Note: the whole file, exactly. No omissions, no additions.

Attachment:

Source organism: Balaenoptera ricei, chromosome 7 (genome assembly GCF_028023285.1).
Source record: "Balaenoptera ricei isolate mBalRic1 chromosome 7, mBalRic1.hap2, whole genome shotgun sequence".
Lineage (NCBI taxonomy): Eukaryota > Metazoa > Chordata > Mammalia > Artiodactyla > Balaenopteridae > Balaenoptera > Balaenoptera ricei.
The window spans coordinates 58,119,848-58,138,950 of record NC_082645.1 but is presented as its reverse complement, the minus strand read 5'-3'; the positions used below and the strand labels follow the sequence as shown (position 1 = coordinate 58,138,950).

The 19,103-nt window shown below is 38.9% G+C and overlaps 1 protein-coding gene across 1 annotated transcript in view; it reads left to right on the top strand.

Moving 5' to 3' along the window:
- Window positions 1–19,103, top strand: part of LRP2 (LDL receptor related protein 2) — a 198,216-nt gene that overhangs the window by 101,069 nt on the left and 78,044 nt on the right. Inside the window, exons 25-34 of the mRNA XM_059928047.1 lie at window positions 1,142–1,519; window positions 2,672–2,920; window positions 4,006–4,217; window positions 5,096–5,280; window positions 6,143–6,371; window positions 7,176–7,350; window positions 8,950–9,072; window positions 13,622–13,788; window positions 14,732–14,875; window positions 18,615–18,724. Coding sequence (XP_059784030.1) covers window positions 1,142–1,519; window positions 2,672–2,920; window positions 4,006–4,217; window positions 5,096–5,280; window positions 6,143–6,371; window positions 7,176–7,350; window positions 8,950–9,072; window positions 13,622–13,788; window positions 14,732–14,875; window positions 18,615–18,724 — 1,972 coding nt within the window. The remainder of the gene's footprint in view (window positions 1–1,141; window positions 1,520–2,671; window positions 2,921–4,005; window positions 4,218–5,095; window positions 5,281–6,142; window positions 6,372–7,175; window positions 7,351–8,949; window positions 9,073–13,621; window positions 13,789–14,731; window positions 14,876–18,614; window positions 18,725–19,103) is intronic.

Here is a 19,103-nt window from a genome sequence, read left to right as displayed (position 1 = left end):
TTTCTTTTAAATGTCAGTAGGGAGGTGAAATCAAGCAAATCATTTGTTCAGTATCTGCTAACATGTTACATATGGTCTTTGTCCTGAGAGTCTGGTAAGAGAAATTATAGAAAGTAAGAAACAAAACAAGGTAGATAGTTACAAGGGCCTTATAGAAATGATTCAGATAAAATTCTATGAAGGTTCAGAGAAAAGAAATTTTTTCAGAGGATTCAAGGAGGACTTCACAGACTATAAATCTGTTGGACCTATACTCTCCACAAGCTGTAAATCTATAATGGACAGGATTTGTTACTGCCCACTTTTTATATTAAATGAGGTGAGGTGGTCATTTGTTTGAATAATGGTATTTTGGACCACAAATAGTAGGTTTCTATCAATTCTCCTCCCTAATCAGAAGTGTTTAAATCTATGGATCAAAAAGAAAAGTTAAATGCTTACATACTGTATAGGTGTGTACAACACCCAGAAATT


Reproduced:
Source organism: Balaenoptera ricei, chromosome 7 (genome assembly GCF_028023285.1).
Source record: "Balaenoptera ricei isolate mBalRic1 chromosome 7, mBalRic1.hap2, whole genome shotgun sequence".
Lineage (NCBI taxonomy): Eukaryota > Metazoa > Chordata > Mammalia > Artiodactyla > Balaenopteridae > Balaenoptera > Balaenoptera ricei.
The window spans coordinates 58,119,848-58,138,950 of record NC_082645.1 but is presented as its reverse complement, the minus strand read 5'-3'; the positions used below and the strand labels follow the sequence as shown (position 1 = coordinate 58,138,950).

The 19,103-nt window shown below is 38.9% G+C and overlaps 1 protein-coding gene across 1 annotated transcript in view; it reads left to right on the top strand.

Moving 5' to 3' along the window:
- Window positions 1–19,103, top strand: part of LRP2 (LDL receptor related protein 2) — a 198,216-nt gene that overhangs the window by 101,069 nt on the left and 78,044 nt on the right. Inside the window, exons 25-34 of the mRNA XM_059928047.1 lie at window positions 1,142–1,519; window positions 2,672–2,920; window positions 4,006–4,217; window positions 5,096–5,280; window positions 6,143–6,371; window positions 7,176–7,350; window positions 8,950–9,072; window positions 13,622–13,788; window positions 14,732–14,875; window positions 18,615–18,724. Coding sequence (XP_059784030.1) covers window positions 1,142–1,519; window positions 2,672–2,920; window positions 4,006–4,217; window positions 5,096–5,280; window positions 6,143–6,371; window positions 7,176–7,350; window positions 8,950–9,072; window positions 13,622–13,788; window positions 14,732–14,875; window positions 18,615–18,724 — 1,972 coding nt within the window. The remainder of the gene's footprint in view (window positions 1–1,141; window positions 1,520–2,671; window positions 2,921–4,005; window positions 4,218–5,095; window positions 5,281–6,142; window positions 6,372–7,175; window positions 7,351–8,949; window positions 9,073–13,621; window positions 13,789–14,731; window positions 14,876–18,614; window positions 18,725–19,103) is intronic.

Here is a 19,103-nt window from a genome sequence, read left to right as displayed (position 1 = left end):
TTTCTTTTAAATGTCAGTAGGGAGGTGAAATCAAGCAAATCATTTGTTCAGTATCTGCTAACATGTTACATATGGTCTTTGTCCTGAGAGTCTGGTAAGAGAAATTATAGAAAGTAAGAAACAAAACAAGGTAGATAGTTACAAGGGCCTTATAGAAATGATTCAGATAAAATTCTATGAAGGTTCAGAGAAAAGAAATTTTTTCAGAGGATTCAAGGAGGACTTCACAGACTATAAATCTGTTGGACCTATACTCTCCACAAGCTGTAAATCTATAATGGACAGGATTTGTTACTGCCCACTTTTTATATTAAATGAGGTGAGGTGGTCATTTGTTTGAATAATGGTATTTTGGACCACAAATAGTAGGTTTCTATCAATTCTCCTCCCTAATCAGAAGTGTTTAAATCTATGGATCAAAAAGAAAAGTTAAATGCTTACATACTGTATAGGTGTGTACAACACCCAGAAATT